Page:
Updated: May 16, 2020
There is always conflicting advice about how much cardio to do, in particular if you are more focused on strength training. Many worry that cardio will affect muscular gains, so read on!
Your body adapts to healthy changes from cardio training. Starting with the lungs, unlike muscles, lungs do not get bigger with exercise. Instead, the body uses more of the lung tissue that is already there. Taking in more oxygen to utilise more oxygen creating a more efficient respiratory system lowering blood pressure.
Other words, less 'gasping for air'.
In reality, cardio needs to be done regularly and enhances musculature. Here is why.
The heart gets stronger, in particular the left ventricle increases in volume so a greater volume of oxygenated blood is pumped around the body. Your muscles benefit from this, and this is a natural action. You breathe easier and more efficiently.
Muscle tissue benefits from freshly oxygenated blood to the working area.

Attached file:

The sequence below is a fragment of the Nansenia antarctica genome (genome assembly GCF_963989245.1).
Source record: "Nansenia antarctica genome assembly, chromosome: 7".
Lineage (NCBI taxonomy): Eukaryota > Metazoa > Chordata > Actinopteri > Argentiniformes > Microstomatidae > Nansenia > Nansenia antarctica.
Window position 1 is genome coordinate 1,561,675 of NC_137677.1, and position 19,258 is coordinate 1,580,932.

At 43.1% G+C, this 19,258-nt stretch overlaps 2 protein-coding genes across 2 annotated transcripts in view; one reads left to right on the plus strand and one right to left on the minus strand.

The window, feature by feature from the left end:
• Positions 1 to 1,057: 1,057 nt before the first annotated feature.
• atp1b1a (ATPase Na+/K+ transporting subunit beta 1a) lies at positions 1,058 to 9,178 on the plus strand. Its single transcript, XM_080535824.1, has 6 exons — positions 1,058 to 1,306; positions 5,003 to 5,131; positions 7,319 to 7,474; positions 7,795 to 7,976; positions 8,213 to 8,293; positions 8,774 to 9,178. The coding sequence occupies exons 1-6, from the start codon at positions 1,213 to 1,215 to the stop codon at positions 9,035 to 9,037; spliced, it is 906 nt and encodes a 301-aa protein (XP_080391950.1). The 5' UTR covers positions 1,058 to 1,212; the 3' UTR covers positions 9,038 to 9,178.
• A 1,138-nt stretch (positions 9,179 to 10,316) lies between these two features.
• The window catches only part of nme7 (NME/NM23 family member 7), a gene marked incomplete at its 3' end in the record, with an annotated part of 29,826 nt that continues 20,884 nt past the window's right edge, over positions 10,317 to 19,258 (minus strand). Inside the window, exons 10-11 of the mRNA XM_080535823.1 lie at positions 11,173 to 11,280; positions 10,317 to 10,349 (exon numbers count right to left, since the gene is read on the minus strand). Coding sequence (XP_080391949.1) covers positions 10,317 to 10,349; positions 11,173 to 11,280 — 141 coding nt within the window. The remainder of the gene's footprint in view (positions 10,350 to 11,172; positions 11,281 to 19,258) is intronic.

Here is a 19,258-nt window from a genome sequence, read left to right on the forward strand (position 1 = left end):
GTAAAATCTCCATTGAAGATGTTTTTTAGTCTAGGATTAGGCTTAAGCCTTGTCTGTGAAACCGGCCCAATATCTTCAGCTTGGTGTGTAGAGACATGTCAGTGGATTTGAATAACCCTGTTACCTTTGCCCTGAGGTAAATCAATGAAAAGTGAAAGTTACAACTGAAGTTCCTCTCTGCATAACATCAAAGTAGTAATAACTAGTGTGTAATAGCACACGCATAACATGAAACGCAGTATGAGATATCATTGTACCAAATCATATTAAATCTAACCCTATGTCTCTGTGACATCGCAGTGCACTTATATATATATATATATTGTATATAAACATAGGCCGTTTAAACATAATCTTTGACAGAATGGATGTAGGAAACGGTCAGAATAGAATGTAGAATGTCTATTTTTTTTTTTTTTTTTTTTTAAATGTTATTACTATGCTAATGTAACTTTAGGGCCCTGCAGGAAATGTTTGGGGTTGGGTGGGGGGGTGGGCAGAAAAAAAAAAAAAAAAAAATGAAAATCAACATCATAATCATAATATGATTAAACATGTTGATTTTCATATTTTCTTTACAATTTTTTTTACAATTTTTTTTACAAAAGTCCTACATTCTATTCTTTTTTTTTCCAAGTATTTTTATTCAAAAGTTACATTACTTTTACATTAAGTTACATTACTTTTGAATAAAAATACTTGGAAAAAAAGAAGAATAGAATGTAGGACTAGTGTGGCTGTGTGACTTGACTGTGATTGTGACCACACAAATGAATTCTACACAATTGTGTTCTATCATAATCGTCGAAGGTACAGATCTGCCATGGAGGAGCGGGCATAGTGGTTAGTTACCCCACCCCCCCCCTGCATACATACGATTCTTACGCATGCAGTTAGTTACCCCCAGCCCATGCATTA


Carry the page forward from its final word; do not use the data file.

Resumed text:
Your skeletal structure gets stronger by the constant pulling effects of muscle on bone, encouraging osteoblasts to lay down new bone. This is the natural function of bone. Ligaments and tendons get stronger. Joint stability improves.
(Please note that cardio such as swimming and cycling are NOT as effective as these are non-weight bearing). You need to be shifting your own body weight, for example by going for a jog.
The muscles benefit massively as more aerobically efficient you become, you can hold off fatigue for longer. Running as I do, on various terrains in all weathers, makes for well defined muscular legs with strong joints which can only assist resistance training programmes. Cardio makes you stronger.
The long term benefits of cardiovascular training can provide protection against heart disease, stroke, hypertension, high cholesterol, some cancers and type 2 diabetes.